Earlier last month, word began to spread regarding race officials of the Pikes Peak International Hill Climb (PPIHC) considering suspending motorcycles from the 2020 program. This has been confirmed in an official statement by the PPIHC board.
On June 30, 2019, Ducati rider Carlin Dunne fatally crashed his Ducati Streetfighter V4 Prototype on Pikes Peak near the finish line. The PPIHC investigation found no signs of mechanical failure, stating that Dunne high-sided entering the last turn of the course. Witnesses and other participants cited the section’s poor road quality as a possible cause. Since the inaugural race in 1916, the motorcycle class has been suspended several times over the years. Dunne’s was the seventh fatality associated with the PPIHC, and the fourth motorcycle-related death. When the whole course was completely paved by 2011, some race fans voiced their concerns that this would increase the speeds, leading to greater risk.
“2020 Pikes Peak International Hill Climb will not include a motorcycle program while analysis for long-term viability is conducted. The Board of Directors of the Pikes Peak International Hill Climb recently convened to review the 2019 event. It was decided that in order to determine the long-term viability of the motorcycle program there will be no motorcycle program offered in 2020 so that race organizers can gather data and analytics to review more thoroughly the impact on the overall event in the absence of this program,” said the PPIHC Board of Directors in an official statement. “PPIHC staff and board members will continue to track all metrics related to the annual race and make a final determination in late 2020 about whether or not the inclusion of a motorcycle program will take place in future years.”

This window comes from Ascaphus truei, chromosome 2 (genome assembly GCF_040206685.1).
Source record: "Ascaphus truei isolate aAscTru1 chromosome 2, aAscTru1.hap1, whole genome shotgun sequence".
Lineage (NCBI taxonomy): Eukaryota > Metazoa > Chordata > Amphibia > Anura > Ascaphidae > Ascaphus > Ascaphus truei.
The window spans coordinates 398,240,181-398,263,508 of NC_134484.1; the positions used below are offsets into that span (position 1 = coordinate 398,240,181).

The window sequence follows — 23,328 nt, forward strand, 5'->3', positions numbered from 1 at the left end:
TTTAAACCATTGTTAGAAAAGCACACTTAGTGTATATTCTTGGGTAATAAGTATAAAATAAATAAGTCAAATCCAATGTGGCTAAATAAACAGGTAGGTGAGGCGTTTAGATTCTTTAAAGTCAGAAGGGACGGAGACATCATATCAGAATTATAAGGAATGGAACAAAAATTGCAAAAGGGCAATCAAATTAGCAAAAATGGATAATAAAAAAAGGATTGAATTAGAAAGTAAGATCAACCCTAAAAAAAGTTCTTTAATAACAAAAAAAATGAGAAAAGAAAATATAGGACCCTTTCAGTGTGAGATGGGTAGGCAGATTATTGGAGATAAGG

“Motorcycles have been a part of the PPIHC for the past 29 years, and their history on America’s Mountain dates back to the inaugural running in 1916,” said Tom Osborne, PPIHC Chairman. “That said, the motorcycle program hasn’t been an annual event. They have run 41 of the 97 years we’ve been racing on Pikes Peak. It’s just time to take a hard look at every aspect of the race, including the motorcycle program, and determine whether or not the event may change,”